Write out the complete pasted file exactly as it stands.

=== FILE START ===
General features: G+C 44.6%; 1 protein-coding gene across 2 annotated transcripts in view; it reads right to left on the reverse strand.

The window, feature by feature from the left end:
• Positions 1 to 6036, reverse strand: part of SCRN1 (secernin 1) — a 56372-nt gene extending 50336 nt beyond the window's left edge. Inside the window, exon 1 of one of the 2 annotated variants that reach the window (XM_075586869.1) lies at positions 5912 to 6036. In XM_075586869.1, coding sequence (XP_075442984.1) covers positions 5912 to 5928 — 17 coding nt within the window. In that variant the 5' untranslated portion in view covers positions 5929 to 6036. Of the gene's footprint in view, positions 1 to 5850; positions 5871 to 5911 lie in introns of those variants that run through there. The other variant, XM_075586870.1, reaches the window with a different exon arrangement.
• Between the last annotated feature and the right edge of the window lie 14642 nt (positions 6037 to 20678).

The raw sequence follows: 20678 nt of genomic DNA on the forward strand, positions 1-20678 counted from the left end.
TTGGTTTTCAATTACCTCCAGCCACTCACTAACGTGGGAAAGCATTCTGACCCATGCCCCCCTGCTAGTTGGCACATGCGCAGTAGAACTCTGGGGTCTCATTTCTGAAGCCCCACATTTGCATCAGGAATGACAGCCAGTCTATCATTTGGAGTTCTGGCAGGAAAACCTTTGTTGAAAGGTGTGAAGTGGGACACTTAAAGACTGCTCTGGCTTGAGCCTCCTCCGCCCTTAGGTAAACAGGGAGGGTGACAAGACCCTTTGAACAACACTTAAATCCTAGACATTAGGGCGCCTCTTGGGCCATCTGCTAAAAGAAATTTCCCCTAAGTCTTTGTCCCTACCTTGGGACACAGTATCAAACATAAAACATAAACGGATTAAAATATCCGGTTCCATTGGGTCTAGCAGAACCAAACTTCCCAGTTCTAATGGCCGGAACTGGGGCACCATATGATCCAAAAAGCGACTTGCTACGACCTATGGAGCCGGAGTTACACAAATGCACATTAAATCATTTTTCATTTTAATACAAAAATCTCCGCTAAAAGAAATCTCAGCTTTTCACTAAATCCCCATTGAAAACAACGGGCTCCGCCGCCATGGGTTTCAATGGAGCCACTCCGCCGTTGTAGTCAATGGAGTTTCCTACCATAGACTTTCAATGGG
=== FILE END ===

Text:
General features: G+C 44.6%; 1 protein-coding gene across 2 annotated transcripts in view; it reads right to left on the reverse strand.

The window, feature by feature from the left end:
• Positions 1 to 6036, reverse strand: part of SCRN1 (secernin 1) — a 56372-nt gene extending 50336 nt beyond the window's left edge. Inside the window, exon 1 of one of the 2 annotated variants that reach the window (XM_075586869.1) lies at positions 5912 to 6036. In XM_075586869.1, coding sequence (XP_075442984.1) covers positions 5912 to 5928 — 17 coding nt within the window. In that variant the 5' untranslated portion in view covers positions 5929 to 6036. Of the gene's footprint in view, positions 1 to 5850; positions 5871 to 5911 lie in introns of those variants that run through there. The other variant, XM_075586870.1, reaches the window with a different exon arrangement.
• Between the last annotated feature and the right edge of the window lie 14642 nt (positions 6037 to 20678).

The raw sequence follows: 20678 nt of genomic DNA on the forward strand, positions 1-20678 counted from the left end.
TTGGTTTTCAATTACCTCCAGCCACTCACTAACGTGGGAAAGCATTCTGACCCATGCCCCCCTGCTAGTTGGCACATGCGCAGTAGAACTCTGGGGTCTCATTTCTGAAGCCCCACATTTGCATCAGGAATGACAGCCAGTCTATCATTTGGAGTTCTGGCAGGAAAACCTTTGTTGAAAGGTGTGAAGTGGGACACTTAAAGACTGCTCTGGCTTGAGCCTCCTCCGCCCTTAGGTAAACAGGGAGGGTGACAAGACCCTTTGAACAACACTTAAATCCTAGACATTAGGGCGCCTCTTGGGCCATCTGCTAAAAGAAATTTCCCCTAAGTCTTTGTCCCTACCTTGGGACACAGTATCAAACATAAAACATAAACGGATTAAAATATCCGGTTCCATTGGGTCTAGCAGAACCAAACTTCCCAGTTCTAATGGCCGGAACTGGGGCACCATATGATCCAAAAAGCGACTTGCTACGACCTATGGAGCCGGAGTTACACAAATGCACATTAAATCATTTTTCATTTTAATACAAAAATCTCCGCTAAAAGAAATCTCAGCTTTTCACTAAATCCCCATTGAAAACAACGGGCTCCGCCGCCATGGGTTTCAATGGAGCCACTCCGCCGTTGTAGTCAATGGAGTTTCCTACCATAGACTTTCAATGGG